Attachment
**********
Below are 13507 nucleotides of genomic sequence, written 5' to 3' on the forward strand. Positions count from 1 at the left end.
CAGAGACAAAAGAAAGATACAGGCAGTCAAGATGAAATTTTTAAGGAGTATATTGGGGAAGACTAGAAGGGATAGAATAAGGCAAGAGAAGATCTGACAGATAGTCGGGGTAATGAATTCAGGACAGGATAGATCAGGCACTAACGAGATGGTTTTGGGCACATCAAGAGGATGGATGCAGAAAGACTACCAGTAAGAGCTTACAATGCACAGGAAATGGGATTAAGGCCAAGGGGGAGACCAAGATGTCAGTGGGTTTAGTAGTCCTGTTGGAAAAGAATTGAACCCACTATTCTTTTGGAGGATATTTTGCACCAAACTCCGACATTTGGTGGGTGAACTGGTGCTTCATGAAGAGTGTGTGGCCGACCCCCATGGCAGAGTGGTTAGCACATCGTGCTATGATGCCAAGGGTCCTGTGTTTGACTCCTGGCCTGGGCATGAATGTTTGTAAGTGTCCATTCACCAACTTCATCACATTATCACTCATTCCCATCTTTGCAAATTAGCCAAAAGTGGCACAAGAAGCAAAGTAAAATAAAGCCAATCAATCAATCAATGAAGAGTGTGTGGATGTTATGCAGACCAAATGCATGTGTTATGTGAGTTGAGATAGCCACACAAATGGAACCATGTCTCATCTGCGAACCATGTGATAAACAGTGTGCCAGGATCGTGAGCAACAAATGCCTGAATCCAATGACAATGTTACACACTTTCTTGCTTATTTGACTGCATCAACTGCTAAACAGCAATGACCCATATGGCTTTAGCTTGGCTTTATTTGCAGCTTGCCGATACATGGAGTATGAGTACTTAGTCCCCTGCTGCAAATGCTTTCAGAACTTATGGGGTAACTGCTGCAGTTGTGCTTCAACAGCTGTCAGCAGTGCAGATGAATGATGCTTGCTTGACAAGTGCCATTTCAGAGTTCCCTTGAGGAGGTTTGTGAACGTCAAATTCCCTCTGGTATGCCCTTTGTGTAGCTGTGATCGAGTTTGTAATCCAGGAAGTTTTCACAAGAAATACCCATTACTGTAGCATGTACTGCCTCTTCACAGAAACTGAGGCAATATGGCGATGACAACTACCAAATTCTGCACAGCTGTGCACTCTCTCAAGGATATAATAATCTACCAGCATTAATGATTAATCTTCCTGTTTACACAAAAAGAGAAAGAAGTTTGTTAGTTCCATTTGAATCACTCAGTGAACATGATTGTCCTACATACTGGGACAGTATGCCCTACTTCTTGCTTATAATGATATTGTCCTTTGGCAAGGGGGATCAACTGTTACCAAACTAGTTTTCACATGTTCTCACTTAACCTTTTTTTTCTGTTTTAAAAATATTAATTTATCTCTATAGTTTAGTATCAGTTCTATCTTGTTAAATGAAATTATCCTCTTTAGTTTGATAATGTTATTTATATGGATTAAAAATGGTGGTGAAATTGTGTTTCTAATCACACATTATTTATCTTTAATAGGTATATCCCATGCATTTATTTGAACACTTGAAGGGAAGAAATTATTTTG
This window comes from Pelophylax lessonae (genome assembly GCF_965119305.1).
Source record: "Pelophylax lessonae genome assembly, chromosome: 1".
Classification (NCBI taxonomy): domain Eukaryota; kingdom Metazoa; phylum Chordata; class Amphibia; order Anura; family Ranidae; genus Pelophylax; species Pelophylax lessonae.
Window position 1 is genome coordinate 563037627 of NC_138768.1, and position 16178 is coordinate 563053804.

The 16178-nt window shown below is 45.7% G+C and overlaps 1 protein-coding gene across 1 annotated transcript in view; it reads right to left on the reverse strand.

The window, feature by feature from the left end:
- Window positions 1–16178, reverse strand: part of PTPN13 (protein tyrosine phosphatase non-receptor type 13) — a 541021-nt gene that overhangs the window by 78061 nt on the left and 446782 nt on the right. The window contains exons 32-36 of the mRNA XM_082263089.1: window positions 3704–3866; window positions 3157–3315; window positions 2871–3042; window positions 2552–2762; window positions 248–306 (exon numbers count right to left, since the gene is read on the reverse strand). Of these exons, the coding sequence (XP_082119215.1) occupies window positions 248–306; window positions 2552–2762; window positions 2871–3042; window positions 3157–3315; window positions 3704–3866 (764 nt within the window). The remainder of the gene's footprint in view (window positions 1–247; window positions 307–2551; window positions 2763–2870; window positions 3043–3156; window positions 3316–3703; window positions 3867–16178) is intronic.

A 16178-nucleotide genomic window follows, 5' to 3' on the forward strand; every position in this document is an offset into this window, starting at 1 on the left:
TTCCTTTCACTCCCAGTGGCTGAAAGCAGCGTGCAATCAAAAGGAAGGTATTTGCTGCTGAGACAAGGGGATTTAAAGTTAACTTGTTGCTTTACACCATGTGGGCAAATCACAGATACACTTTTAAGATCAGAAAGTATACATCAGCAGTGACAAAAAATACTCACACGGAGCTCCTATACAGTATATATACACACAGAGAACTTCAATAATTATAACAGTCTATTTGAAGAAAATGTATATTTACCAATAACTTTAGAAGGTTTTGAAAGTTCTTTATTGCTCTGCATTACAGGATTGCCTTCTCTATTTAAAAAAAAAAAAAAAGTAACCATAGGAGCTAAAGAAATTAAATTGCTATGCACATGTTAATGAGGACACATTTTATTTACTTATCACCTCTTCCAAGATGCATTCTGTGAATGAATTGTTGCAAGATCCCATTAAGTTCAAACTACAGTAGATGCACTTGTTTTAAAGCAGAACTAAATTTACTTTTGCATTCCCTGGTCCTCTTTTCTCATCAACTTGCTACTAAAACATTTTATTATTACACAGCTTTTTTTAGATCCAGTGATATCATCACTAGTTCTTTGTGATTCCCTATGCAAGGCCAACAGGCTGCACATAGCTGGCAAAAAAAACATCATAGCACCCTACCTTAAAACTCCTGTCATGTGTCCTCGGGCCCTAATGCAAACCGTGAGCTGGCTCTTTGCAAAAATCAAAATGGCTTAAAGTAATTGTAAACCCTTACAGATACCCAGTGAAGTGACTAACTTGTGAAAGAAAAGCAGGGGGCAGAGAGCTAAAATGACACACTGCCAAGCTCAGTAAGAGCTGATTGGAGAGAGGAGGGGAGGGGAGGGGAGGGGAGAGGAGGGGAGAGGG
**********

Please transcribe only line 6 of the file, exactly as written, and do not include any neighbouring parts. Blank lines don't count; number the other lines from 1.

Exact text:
Window position 1 is genome coordinate 563037627 of NC_138768.1, and position 16178 is coordinate 563053804.